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Slave Girl

by Naturesweetie

Waking in the early morning

From the sun in the window

The birds “chirp chirp”

Getting dressed as my eyes are still sleeping

My family whisper and mummer with the younglings

I chase around my little brother giggling

To be scolded by my ma

My stomach is growling as I walk to breakfast late

The sweet smell of peas and cornmeal

Heading to the fields as early as I can

Yet, nothing is early enough

So I am yelled at once again

“Way down south where I was born

Roll the cotton down

I worked in the cotton and the corn

Oh, roll the cotton down”

The sun as hot as an oven

Sweating salt in the fields

The smell of cotton and tobacco lingering in the air

I sing with all my might

Listening for the caller’s next move

Cleaning clothes in the muddy river

I sew a blanket on the porch

Being yelled at for doing it wrong time and time again

I try again still frustrated

I have the urge to yell “No more!”

To be yelled at once more

Tears now stream down my face

“When I was young and in my prime

Roll the cotton down

I’d thought I’d go and join the line

Oh, roll the cotton down”

Finally am done and now on to cleaning

This room is messier than my master left it yesterday

The stench is quite revolting

Clean and clean and I am still not done

Till the kitchen is cleaned no dinner is started

Its past dark and I’m still in the kitchen

Finally done hours of pitch darkness already gone in rage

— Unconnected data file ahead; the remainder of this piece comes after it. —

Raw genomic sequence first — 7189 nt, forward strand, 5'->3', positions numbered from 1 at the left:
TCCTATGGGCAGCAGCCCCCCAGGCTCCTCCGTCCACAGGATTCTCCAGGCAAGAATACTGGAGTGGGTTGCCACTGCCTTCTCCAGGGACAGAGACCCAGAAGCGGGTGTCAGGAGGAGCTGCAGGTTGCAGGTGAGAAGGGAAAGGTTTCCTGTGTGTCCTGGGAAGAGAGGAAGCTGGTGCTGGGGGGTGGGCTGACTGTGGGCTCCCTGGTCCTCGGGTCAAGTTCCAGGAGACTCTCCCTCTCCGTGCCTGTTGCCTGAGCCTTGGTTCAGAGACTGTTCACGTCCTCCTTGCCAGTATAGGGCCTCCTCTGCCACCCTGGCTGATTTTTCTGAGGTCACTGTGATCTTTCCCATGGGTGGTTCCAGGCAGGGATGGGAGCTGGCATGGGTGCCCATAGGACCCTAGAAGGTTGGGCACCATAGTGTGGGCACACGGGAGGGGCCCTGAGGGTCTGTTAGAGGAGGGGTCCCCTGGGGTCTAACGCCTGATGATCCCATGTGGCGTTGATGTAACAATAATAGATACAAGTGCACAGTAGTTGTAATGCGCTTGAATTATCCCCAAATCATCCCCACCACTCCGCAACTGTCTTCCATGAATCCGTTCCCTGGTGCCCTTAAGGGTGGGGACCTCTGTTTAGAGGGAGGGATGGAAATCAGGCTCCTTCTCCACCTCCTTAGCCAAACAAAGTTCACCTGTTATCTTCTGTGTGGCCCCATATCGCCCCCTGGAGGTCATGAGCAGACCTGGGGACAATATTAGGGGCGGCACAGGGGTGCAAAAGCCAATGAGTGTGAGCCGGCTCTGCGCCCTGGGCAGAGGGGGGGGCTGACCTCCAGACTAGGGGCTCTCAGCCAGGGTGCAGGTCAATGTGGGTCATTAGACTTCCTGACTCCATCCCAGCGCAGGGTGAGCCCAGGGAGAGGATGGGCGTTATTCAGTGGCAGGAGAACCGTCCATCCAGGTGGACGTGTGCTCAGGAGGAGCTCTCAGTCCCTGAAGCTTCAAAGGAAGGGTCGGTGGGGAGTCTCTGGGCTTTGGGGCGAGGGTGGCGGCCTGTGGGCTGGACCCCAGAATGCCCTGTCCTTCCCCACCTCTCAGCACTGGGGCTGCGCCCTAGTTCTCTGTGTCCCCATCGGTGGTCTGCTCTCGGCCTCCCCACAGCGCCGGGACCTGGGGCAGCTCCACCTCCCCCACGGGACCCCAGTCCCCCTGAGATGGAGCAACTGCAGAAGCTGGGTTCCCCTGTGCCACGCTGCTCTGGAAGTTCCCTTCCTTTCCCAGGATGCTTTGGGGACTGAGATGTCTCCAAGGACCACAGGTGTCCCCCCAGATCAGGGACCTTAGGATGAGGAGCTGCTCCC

Dishes I clean into the middle of the night

Getting to bed a few hours before sunrise

Waking again in the early morning

Sun in my window

To start the day all over again

“And for a sailor caught a shine

Roll the cotton down

I joined on the ship of the Black Ball Line

Oh, roll the cotton down”

Song found on: 

Leanze, Frank. "Jazz-Then and Now." Public Bookshelf, n.d. Web.

An online book that spoke of work songs and the beginning of jazz music 

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13 Reviews

Points: 804
Reviews: 13

Sun Jul 19, 2015 2:25 pm
sugarbear wrote a review...

I really appreciated the way you used "Roll the cotton down" to bring meaning and rhythm to the story. I think having even a bit more commonality throughout would tie it together. There were a few grammatical changes that could be made to make it even better, but I really like this form of writing. I don't know if you have every read "Sold" by Patricia McCormick, but this reminds me a bit of her work (which I loved).
Keep writing- I love it!

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75 Reviews

Points: 1145
Reviews: 75

Mon Jun 01, 2015 5:58 pm
sagnik wrote a review...

the ending i cant understand. however he mid portion i truly liked .the way to explained that u r under the blazing sun people yell at u and make u work in the field. the line roll the cotton u have used too much i know u wanted to show that how frequent u were worked . but u should have used a fewer times or must have different approach to mean the same line then it would be less tedious, however the issue u caught is good when i read it in history even i felt angry for americans .was not the ending similar to the ending of uncle tom'scabin.